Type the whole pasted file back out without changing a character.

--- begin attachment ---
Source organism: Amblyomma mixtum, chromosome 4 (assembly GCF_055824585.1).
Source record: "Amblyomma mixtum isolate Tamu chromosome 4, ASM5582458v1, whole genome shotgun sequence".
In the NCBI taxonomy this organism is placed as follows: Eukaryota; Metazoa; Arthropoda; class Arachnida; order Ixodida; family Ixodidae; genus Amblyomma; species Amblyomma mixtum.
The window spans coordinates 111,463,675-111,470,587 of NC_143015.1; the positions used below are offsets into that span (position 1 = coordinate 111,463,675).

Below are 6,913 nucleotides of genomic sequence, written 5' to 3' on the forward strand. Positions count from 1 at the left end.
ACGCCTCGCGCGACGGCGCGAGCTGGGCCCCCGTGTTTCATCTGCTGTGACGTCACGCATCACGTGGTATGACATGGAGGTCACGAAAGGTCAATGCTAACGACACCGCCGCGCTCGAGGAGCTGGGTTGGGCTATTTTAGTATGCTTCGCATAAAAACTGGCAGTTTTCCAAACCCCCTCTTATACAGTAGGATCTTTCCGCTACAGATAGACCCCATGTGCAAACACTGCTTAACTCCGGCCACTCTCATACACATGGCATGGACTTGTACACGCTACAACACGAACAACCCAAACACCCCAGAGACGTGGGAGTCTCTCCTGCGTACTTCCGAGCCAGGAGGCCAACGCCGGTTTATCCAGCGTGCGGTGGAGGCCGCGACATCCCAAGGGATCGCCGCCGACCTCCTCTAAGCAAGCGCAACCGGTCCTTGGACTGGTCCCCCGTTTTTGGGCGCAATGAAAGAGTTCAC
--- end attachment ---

Source organism: Amblyomma mixtum, chromosome 4 (assembly GCF_055824585.1).
Source record: "Amblyomma mixtum isolate Tamu chromosome 4, ASM5582458v1, whole genome shotgun sequence".
In the NCBI taxonomy this organism is placed as follows: Eukaryota; Metazoa; Arthropoda; class Arachnida; order Ixodida; family Ixodidae; genus Amblyomma; species Amblyomma mixtum.
The window spans coordinates 111,463,675-111,470,587 of NC_143015.1; the positions used below are offsets into that span (position 1 = coordinate 111,463,675).

Below are 6,913 nucleotides of genomic sequence, written 5' to 3' on the forward strand. Positions count from 1 at the left end.
ACGCCTCGCGCGACGGCGCGAGCTGGGCCCCCGTGTTTCATCTGCTGTGACGTCACGCATCACGTGGTATGACATGGAGGTCACGAAAGGTCAATGCTAACGACACCGCCGCGCTCGAGGAGCTGGGTTGGGCTATTTTAGTATGCTTCGCATAAAAACTGGCAGTTTTCCAAACCCCCTCTTATACAGTAGGATCTTTCCGCTACAGATAGACCCCATGTGCAAACACTGCTTAACTCCGGCCACTCTCATACACATGGCATGGACTTGTACACGCTACAACACGAACAACCCAAACACCCCAGAGACGTGGGAGTCTCTCCTGCGTACTTCCGAGCCAGGAGGCCAACGCCGGTTTATCCAGCGTGCGGTGGAGGCCGCGACATCCCAAGGGATCGCCGCCGACCTCCTCTAAGCAAGCGCAACCGGTCCTTGGACTGGTCCCCCGTTTTTGGGCGCAATGAAAGAGTTCAC